On Friday, Netflix announced that it is funding new episodes of the show “Arrested Development,” a Fox comedy series that was cancelled almost six years ago. The episodes will stream exclusively to Netflix subscribers, among whom the show has been quite popular. It’s not yet clear how many of the original cast will be involved or how many episodes have been ordered, but these will be a precursor to the release of an “Arrested Development” feature film.
Earlier this year, Netflix commissioned a drama series, “House of Cards,” starring Kevin Spacey and directed by David Fincher. This series is rumored to cost in the tens of millions of dollars for its 26 episodes.
Netflix currently delivers 61% of all digital video to US viewers; while HBO has just under 30 million subscribers, Netflix has risen to 20 million.
Netflix is not the only player in the arena of delivering digital video; iTunes streams movies and tv shows on a per-show payment, Hulu is the destination for ad-sponsored television, Amazon announced a streaming video plan this year, and we can’t forget YouTube, serving up 150 years of free video content every day around the world. A few weeks ago YouTube announced that it has spent $100 million funding new content from major TV studios.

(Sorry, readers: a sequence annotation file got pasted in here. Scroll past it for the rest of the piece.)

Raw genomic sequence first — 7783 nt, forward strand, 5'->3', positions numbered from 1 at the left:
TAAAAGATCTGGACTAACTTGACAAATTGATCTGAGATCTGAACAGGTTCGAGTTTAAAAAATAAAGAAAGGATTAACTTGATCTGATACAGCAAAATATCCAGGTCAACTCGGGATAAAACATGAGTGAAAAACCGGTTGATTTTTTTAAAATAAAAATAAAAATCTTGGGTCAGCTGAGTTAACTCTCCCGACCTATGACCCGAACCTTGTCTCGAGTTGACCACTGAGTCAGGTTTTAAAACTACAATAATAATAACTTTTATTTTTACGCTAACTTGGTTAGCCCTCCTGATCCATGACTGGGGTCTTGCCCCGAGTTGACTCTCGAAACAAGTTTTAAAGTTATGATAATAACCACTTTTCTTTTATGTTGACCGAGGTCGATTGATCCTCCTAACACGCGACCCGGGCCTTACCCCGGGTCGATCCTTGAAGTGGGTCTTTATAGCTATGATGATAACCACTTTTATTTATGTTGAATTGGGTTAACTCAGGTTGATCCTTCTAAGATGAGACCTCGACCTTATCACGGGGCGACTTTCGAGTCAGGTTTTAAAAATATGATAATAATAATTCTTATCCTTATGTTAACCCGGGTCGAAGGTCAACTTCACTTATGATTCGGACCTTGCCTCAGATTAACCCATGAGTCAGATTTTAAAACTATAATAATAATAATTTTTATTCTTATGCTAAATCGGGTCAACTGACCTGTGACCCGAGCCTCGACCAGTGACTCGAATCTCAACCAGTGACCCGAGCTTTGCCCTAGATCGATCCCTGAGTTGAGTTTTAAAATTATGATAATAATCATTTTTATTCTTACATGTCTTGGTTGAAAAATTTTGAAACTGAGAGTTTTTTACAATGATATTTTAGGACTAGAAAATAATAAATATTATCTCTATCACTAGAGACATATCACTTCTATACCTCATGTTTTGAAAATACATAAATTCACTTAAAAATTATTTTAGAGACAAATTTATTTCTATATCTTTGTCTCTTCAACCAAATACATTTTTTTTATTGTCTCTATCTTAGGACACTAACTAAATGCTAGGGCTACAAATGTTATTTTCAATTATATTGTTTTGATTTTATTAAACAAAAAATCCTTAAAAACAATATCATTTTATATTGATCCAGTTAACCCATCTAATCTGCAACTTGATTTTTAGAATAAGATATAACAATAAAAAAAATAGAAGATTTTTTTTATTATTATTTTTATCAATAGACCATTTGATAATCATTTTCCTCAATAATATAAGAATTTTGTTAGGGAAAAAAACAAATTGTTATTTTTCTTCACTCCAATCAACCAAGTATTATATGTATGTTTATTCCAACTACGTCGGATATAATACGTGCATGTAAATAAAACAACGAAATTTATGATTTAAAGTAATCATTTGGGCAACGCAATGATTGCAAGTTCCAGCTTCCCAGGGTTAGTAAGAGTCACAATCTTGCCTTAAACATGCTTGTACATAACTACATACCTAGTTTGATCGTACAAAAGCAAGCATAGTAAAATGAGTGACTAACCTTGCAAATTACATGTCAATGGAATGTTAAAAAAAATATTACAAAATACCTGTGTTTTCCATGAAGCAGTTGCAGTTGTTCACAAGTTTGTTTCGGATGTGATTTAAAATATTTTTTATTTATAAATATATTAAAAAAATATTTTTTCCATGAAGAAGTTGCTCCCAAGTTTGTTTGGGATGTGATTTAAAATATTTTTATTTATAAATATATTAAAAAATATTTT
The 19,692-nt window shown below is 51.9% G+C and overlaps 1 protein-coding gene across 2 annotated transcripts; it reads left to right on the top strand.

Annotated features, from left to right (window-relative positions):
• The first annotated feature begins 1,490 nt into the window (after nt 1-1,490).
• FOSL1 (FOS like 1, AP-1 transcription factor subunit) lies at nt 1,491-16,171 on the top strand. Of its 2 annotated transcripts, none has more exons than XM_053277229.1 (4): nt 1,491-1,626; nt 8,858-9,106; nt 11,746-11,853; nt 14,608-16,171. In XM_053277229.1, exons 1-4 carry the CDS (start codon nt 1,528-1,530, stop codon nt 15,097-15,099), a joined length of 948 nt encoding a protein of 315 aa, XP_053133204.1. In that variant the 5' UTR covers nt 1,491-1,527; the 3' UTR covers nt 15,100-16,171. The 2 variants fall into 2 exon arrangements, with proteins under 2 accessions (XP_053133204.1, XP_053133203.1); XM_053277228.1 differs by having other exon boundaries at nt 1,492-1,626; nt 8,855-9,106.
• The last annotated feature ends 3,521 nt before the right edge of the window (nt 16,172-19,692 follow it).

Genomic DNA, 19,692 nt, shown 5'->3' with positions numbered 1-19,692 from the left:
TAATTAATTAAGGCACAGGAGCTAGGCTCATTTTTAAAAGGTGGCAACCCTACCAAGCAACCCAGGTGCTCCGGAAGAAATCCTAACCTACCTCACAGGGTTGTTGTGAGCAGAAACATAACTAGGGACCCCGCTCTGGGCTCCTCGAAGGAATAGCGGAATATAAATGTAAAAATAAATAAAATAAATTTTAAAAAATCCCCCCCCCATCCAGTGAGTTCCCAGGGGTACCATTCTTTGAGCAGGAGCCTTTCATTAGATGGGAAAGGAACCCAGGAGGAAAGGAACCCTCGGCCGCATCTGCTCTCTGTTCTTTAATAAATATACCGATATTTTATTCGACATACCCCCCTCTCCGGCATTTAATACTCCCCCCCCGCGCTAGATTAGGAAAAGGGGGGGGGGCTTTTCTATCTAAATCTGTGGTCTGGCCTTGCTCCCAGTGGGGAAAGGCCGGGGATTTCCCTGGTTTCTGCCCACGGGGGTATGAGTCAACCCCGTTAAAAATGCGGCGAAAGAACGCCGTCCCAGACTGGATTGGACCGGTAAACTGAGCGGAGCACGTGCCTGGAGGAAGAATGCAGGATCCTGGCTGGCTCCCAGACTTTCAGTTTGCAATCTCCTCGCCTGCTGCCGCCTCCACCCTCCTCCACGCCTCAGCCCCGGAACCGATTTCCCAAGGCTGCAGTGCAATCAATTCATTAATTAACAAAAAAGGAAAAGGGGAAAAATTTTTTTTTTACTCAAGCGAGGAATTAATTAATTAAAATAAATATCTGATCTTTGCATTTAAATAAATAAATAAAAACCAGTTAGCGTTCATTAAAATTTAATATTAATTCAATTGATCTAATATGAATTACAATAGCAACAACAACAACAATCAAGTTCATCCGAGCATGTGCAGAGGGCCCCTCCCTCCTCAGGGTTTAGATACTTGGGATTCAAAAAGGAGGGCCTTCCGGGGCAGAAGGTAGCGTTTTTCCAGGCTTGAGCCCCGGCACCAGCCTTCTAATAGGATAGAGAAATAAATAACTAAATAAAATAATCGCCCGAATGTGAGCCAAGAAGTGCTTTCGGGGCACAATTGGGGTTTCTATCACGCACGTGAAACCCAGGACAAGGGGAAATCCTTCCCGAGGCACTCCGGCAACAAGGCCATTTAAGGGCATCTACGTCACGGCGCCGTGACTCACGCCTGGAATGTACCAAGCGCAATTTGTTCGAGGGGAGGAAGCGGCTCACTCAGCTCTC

So far only Netflix and YouTube have jumped into the role of funding new content. What’s different about their two approaches is that YouTube received 150 pitches of new content ideas; they are spending $100 million on over a dozen series. Netflix carefully chose continuations or remakes of shows they know to be popular among their members, and are spending $100 million on just one series. Which will turn out to be the better approach? Only time will tell.
Expensive known content or moderately-priced unknown content? The next step along that path is to go to independent filmmakers, many of whom could create great webisode content for under $10,000 per episode. There are already opportunities for filmmakers to compete to create ads, so sending in pitches to create made-for-web episodic content isn’t far behind.